The passage 26 communicates with the upper portion of the tank Il whereby the liquid Il -in gauge I0 at one side is subjected to the pressure of the air contained within the tank I4 and tube 22 until such tank is completely filled. 'I'here being two air lines to the gauge I0 from tank I4, one 23 from the lower portion of the tank Il, and the other 22 from the upper portion of the tank I4, which line has just been referred to, added air pressure within the tank Il above the level of liquid I5 is balanced and causes no fluctuations in the gauge I0. 'I'he level of liquid II in gauge Ill must therefore vary with the fluctuations in the level ofthe liquid I5vwithi-n the tank I4 and ynot otherwise.
When the tank Il'islled, the liquid l5 closes the .tube Il, sealing off a column of air extend- Ling to gauge lI 0- through tube 22:.v` Iffthe-tank I4 of as is usual in underground fuel oil tanks. filling of such column does not force the liquid II out of gauge l for the air sealed in tube 22 by closure of tube I 'I prevents such escape. The liquid II in gauge I0 will therefore remain stationary in said gauge until the excess liquid I is removed from tank I4 and the level of such liquid I5 in said tank I4 drops suiliciently to unseal the passage from tank I4 to tube I1.
In this manner the gauge I 0 is subjected to the pressure of the liquid contents I5, and the measuring liquid II thereof vcannot possibly vescape inthe event the pressure or liquid height in the tank I4 exceeds the capacity of thegauge, It being likely that the space above the liquid I5 in the tank I4 is, under normal conditions, atmospheric pressure. In the event the tank I4 contains liquid I5 subjected to a vacuum feed system, the pressure would be below atmospheric. In either event, the graduations I2 for the gauge I0 are calibrated to indicate the quantity" of liquid I5 Within the tank I4 regardless of the pressure existing thereabove as both sides of the gauge I0 are subjected thereto.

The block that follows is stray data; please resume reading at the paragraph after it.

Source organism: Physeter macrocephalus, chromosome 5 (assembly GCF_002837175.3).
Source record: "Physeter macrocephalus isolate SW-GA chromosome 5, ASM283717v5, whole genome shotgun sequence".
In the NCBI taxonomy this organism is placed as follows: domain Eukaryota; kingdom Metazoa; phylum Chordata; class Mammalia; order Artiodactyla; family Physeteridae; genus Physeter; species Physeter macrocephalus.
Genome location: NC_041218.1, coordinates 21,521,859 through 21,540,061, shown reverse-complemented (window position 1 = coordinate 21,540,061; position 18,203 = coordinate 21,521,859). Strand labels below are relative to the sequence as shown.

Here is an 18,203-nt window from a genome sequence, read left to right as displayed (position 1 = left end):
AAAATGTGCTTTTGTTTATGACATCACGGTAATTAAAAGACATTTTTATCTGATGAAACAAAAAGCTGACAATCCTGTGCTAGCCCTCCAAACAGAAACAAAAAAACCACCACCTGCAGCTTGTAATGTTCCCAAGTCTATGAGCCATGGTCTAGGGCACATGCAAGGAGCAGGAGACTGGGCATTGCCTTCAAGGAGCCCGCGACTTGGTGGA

The tube 25 has an enlarged concavity 28 at its lower extremity to confine a column of air therein so as to prevent the liquid I5 from being drawn therein, the air column confined within the tubes 23 and 25 serving as a pressure transmitting medium for causing the gauge liquid level to proportionally vary responsive to the quantity of liquid I5 in the tank I4, The enlarged concavity 28 prevents capillary attraction at the mouth of the tube 25, as it does not allow the liquid to come in contact with the mouth of tube 25, thereby insuring a proper pressure transmittal to the gauge Ill.
The gauge I0 is advantageously employed for measuring liquid such as the fuel content in tanks carried on vehicles or other mechanisms subjected to vibratory impacts caused by the locomotion or operation thereof. As a result the measuring liquid II will ordinarily fluctuate to such an extent as to render accurate readings impossible. To obviate such defective conditions, the present invention contemplates the'provision of means for preventing or substantially reducing the fluctuations in the measuring liquid I I to a negligible degree.
The stabilizing means, in this instance, consists of a rod 29 immersed in the measuring liquid II of the gauge I0 to create capillary attraction between the liquid particles and the rod 29. Various expedients may be employed for increasing the capillary attraction between the liquid and rod 29, it being effective to provide a helical rib 30 thereon defining closely associated grooves 3| which effect a capillary attraction between the particles of liquid associated therewith.
Further, a plurality of apertures 32, is provided in the rod 29 of such miniature size to attract the particles therearound so that the rod 29 is not readily movable relative thereto in that there will not be any considerable fluctuations in the liquid II due to its association with the rod 29 which effectively interferes therewith. The interference is sufficient to substantially destroy vmovement of the liquid II which would be otherwise responsive to sudden changes in pressure. Obviously, either one or both of the expedients described in connection with rod 29, may be employed as technical practice may dictate, it being a purpose of this invention to provide any suitable means which controls the fluctuations of the measuring liquid to enable an accurate reading of the gauge II under all conditions.